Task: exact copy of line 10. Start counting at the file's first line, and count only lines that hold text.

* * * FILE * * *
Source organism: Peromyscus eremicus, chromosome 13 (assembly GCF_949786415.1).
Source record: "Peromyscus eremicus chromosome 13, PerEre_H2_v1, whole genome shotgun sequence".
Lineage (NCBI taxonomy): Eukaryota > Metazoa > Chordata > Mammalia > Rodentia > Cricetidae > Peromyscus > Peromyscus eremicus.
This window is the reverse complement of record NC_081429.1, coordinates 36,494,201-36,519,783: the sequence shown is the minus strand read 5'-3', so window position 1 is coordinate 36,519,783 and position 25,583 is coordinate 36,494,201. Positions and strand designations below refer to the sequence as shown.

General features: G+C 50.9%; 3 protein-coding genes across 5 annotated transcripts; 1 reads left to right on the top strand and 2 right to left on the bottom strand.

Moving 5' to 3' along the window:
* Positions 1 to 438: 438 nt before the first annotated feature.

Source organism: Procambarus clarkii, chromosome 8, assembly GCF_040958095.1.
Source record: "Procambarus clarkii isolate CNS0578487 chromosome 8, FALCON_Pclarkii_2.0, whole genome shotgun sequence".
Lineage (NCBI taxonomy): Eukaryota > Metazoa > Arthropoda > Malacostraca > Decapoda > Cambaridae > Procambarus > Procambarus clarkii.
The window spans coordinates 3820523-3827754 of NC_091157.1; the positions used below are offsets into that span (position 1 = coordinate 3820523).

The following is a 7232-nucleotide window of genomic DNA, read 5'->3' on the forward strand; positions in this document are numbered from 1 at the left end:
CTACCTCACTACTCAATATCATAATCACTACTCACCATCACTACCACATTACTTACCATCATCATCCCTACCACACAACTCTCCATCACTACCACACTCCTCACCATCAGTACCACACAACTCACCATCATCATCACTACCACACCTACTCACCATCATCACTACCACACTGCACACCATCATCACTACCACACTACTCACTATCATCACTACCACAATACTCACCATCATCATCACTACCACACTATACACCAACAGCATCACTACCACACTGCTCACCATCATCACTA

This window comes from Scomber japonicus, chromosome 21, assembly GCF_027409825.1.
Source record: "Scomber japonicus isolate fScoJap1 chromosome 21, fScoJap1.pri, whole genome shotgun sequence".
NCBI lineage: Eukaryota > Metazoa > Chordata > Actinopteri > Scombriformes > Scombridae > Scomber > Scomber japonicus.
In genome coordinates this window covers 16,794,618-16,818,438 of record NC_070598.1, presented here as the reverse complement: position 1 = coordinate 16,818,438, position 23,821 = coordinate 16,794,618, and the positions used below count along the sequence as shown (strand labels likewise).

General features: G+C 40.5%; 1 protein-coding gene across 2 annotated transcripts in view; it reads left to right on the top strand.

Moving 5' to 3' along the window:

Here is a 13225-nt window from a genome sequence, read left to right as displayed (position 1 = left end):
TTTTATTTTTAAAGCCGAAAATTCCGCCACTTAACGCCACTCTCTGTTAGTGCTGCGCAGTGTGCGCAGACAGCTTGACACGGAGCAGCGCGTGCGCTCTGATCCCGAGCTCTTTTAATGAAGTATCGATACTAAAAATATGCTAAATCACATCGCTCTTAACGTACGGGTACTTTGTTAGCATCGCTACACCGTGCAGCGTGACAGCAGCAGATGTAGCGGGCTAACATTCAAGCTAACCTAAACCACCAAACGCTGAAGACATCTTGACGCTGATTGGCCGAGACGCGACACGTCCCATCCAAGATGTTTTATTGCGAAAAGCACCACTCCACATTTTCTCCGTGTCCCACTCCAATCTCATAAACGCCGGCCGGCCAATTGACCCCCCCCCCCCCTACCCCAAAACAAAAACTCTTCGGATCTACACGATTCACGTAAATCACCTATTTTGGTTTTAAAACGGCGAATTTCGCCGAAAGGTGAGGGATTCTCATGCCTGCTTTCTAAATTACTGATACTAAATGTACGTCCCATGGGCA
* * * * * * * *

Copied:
Lineage (NCBI taxonomy): Eukaryota > Metazoa > Arthropoda > Malacostraca > Decapoda > Cambaridae > Procambarus > Procambarus clarkii.